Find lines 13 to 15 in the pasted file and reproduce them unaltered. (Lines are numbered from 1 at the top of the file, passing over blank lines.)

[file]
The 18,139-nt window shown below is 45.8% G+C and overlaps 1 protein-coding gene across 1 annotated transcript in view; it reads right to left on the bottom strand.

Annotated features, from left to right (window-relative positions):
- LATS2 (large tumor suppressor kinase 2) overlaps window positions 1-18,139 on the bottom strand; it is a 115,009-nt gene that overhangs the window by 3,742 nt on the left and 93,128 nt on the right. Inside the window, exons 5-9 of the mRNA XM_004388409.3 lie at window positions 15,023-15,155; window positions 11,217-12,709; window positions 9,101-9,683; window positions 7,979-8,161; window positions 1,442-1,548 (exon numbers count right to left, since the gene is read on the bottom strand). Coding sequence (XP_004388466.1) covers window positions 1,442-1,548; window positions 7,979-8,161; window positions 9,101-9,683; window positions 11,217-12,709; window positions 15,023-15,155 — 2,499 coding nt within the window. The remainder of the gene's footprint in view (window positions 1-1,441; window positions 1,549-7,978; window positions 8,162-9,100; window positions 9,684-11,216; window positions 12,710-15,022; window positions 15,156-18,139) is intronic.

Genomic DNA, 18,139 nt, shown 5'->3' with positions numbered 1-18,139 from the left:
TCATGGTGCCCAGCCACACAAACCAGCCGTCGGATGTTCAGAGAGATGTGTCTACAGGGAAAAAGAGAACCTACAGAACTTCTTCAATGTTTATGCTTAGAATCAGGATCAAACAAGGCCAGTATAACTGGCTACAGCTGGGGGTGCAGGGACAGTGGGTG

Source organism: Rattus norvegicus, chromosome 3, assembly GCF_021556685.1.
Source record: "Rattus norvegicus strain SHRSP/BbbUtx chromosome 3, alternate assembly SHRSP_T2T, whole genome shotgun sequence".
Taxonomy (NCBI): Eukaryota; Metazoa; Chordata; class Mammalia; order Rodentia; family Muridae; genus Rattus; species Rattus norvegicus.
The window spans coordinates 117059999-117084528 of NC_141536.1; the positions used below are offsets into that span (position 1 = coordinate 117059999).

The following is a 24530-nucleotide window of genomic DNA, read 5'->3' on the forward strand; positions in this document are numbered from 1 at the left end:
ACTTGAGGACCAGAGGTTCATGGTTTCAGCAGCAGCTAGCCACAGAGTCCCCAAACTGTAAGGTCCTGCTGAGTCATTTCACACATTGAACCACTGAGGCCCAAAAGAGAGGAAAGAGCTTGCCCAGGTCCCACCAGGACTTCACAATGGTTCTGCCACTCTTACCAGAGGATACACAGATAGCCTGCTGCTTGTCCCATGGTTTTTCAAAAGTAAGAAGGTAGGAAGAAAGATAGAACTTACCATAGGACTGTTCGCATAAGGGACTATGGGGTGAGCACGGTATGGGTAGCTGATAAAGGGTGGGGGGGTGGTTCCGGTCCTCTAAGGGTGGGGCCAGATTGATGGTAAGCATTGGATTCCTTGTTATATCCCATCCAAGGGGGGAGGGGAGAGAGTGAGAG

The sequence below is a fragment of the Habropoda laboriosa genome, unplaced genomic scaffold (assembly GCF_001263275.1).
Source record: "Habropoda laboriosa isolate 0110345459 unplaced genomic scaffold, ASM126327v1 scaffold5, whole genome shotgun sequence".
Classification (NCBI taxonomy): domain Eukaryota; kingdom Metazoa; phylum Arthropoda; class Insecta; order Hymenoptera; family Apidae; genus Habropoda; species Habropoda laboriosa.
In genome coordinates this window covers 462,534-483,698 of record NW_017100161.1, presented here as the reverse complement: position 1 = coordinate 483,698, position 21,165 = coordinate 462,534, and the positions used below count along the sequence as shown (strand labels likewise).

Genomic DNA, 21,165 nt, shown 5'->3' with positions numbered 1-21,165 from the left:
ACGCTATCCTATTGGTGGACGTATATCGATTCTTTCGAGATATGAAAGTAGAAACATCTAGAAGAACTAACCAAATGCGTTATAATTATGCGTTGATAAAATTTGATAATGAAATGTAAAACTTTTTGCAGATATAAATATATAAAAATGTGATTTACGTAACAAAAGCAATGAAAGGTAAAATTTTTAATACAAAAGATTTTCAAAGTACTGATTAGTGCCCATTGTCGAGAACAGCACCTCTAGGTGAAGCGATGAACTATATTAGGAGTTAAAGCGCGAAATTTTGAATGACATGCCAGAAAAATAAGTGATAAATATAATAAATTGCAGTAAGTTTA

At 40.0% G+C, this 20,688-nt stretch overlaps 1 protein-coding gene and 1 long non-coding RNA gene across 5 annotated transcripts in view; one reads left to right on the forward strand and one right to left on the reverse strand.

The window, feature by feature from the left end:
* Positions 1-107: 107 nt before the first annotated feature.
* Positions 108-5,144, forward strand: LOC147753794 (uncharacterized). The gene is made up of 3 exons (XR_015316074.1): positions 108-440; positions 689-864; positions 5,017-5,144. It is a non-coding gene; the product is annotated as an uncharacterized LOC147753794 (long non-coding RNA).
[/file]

Source record: "Habropoda laboriosa isolate 0110345459 unplaced genomic scaffold, ASM126327v1 scaffold5, whole genome shotgun sequence".
Classification (NCBI taxonomy): domain Eukaryota; kingdom Metazoa; phylum Arthropoda; class Insecta; order Hymenoptera; family Apidae; genus Habropoda; species Habropoda laboriosa.
In genome coordinates this window covers 462,534-483,698 of record NW_017100161.1, presented here as the reverse complement: position 1 = coordinate 483,698, position 21,165 = coordinate 462,534, and the positions used below count along the sequence as shown (strand labels likewise).